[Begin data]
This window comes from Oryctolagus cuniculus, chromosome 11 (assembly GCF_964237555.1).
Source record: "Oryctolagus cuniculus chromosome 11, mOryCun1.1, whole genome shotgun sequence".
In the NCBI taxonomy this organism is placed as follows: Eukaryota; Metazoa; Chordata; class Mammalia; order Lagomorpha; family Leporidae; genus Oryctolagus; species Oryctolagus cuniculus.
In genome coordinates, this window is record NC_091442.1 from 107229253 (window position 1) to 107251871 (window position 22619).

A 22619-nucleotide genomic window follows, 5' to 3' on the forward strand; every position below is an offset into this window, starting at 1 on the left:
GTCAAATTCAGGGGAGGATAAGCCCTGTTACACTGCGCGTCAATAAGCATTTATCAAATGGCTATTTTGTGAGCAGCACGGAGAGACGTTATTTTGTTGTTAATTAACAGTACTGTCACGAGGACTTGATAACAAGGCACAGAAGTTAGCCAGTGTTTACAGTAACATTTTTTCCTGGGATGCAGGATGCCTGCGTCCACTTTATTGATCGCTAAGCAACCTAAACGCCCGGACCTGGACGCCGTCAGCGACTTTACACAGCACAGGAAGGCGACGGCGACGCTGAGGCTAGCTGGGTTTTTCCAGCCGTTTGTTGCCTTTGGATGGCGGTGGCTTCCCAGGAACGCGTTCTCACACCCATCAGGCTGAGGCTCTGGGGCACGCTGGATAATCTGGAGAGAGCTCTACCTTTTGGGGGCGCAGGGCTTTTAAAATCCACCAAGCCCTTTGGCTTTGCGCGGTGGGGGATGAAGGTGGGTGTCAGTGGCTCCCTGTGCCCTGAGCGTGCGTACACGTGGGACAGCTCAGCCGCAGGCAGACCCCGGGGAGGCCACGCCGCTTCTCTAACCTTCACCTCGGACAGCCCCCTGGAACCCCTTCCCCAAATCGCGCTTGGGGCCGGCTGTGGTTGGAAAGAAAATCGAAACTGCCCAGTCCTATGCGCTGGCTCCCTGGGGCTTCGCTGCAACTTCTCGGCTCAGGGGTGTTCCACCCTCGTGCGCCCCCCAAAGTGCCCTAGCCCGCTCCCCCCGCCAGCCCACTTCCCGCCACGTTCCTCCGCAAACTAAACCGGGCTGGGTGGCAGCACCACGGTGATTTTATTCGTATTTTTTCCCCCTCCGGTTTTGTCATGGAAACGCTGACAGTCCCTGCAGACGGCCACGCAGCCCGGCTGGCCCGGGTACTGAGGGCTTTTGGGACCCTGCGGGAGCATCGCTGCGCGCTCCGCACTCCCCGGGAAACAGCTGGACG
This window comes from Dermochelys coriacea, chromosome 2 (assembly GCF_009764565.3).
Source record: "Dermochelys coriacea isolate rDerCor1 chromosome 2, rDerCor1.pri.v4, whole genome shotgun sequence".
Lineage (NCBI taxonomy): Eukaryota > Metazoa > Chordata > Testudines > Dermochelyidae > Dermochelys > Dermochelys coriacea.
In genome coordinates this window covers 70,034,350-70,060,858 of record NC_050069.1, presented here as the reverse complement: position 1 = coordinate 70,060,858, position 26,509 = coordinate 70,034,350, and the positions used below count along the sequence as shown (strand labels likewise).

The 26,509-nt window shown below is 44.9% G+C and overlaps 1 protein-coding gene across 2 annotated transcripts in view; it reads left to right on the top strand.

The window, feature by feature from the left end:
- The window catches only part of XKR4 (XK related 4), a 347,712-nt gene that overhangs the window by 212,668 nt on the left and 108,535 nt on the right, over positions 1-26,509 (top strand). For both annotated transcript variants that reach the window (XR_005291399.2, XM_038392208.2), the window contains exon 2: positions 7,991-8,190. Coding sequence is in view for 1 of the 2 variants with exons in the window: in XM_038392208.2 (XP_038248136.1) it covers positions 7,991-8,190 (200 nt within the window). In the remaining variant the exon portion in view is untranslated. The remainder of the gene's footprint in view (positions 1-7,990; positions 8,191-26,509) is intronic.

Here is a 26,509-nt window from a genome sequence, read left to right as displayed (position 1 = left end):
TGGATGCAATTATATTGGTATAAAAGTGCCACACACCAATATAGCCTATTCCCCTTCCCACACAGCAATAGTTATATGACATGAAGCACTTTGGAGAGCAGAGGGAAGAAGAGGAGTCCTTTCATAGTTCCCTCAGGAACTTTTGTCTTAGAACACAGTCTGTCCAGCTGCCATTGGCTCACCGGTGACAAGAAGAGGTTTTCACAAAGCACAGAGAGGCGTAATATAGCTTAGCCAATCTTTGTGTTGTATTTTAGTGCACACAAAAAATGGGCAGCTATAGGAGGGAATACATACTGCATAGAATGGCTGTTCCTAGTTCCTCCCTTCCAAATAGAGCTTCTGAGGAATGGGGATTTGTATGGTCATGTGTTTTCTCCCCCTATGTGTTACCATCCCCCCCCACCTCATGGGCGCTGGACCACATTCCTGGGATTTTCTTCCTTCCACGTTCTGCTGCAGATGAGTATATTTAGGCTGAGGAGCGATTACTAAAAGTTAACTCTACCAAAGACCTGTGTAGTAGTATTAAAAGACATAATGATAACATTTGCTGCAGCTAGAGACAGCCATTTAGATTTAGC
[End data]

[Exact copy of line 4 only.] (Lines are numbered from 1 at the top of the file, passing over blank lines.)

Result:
In genome coordinates, this window is record NC_091442.1 from 107229253 (window position 1) to 107251871 (window position 22619).